Abstract or Introduction
Carl Schmitt is not only known for his remarkable influence on 20th century legal and political theory, but also for his close allegiance with Nazism. Whereas some say that his Nazi experience can’t be separated from his ideas, it is even more surprising that radical democrat Chantal Mouffe comes up with a way of using Schmitt’s ideas to rethink contemporary politics. Her reflection on and modification of Schmitt’s friend-enemy distinction led her to a friend-adversary distinction that underlies her notion of agonistic pluralism. The aim of this essay is to outline in what way Mouffe’s account of agonistic pluralism resembles Schmitt’s friend-enemy distinction. First, we have a look on Schmitt’s friend-enemy distinction. Then, we will focus on Chantal Mouffe’s modification of Schmitt’s distinction and mention besides widely discussed commonalities and differences between her and Schmitt’s conception a difference that until now hasn’t received much attention in the literature: the different accounts of the preferred location of the friend’s opponent. In the last part of this essay, a weakness that both conceptions share and that until now didn’t receive the attention it deserves, will be presented, namely their failure to recognize that friend-opponent distinctions are not necessarily tied to membership of a certain political entity. In the last paragraph, possible implications of this weakness on the relationship between Schmitt’s and Mouffe’s friend-opponent distinctions and cosmopolitanism will be outlined.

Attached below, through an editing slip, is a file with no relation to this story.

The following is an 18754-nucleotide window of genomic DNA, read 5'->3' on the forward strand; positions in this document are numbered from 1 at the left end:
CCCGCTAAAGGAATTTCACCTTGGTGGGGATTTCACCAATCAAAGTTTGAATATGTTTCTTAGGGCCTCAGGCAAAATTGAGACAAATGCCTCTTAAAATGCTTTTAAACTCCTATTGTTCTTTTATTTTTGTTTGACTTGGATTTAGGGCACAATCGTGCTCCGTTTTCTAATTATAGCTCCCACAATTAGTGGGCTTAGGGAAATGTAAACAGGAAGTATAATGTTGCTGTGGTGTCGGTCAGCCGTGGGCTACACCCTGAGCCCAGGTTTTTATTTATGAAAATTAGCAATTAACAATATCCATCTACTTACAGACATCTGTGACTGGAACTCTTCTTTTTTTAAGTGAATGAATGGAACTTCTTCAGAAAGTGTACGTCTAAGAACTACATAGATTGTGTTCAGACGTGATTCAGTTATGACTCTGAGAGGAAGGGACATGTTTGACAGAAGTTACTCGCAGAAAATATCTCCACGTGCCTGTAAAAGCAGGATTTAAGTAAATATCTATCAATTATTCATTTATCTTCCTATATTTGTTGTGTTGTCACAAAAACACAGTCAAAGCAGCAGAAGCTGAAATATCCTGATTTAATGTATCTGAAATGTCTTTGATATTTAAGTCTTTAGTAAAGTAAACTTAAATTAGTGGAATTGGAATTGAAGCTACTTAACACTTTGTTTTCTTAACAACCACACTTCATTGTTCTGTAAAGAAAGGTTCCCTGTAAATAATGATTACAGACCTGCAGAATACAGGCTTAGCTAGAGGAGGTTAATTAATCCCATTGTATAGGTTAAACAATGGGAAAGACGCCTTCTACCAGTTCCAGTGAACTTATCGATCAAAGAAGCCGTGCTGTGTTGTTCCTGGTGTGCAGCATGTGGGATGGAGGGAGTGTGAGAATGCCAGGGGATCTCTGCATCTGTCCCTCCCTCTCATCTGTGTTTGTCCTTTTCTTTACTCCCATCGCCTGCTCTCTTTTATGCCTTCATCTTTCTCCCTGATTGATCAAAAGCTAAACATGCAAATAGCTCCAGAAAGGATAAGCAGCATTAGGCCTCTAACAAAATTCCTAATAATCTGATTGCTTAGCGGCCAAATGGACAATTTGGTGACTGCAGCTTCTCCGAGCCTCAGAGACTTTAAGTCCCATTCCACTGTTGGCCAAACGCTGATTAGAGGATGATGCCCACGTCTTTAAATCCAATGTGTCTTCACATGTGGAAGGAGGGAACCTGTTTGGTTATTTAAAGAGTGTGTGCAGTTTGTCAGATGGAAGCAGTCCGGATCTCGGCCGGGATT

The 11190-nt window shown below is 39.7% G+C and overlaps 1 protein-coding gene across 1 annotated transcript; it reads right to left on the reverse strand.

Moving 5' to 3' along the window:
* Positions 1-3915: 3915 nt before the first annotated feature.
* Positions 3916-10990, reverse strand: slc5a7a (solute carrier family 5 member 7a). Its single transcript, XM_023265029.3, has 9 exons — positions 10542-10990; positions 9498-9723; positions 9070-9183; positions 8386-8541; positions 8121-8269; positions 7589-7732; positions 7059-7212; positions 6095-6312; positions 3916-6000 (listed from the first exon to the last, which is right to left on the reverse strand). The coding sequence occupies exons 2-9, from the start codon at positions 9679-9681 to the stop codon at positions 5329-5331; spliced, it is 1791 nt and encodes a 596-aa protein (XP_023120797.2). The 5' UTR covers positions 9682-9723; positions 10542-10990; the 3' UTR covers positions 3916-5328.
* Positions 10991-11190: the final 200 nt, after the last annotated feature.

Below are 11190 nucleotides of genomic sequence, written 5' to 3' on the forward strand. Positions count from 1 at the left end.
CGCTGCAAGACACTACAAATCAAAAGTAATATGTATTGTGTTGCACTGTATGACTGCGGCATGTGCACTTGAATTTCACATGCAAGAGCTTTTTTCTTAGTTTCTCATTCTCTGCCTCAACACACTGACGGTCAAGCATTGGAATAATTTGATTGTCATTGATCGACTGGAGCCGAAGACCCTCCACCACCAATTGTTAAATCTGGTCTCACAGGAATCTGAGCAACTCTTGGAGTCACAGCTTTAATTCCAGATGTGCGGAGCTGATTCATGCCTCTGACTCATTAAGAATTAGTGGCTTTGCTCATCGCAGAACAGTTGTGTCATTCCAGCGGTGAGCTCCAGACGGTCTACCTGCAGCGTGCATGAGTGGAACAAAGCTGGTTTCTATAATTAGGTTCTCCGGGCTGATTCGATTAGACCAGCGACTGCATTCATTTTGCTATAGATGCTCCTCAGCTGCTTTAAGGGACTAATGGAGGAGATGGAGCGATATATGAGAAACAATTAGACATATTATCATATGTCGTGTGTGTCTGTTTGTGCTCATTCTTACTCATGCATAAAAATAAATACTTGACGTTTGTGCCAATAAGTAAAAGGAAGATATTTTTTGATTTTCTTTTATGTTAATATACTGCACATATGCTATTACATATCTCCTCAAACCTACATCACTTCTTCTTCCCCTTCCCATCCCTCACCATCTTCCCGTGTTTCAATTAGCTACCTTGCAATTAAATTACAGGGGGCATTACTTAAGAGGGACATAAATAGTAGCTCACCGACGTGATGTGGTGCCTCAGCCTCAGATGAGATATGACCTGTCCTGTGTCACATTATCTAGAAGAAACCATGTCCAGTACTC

- Quote paper
- David Schneider (Author), 2017, From Friend-Enemy to Agonistic Pluralism. Chantal Mouffe’s way of dealing with Carl Schmitt, Munich, GRIN Verlag, https://www.grin.com/document/385492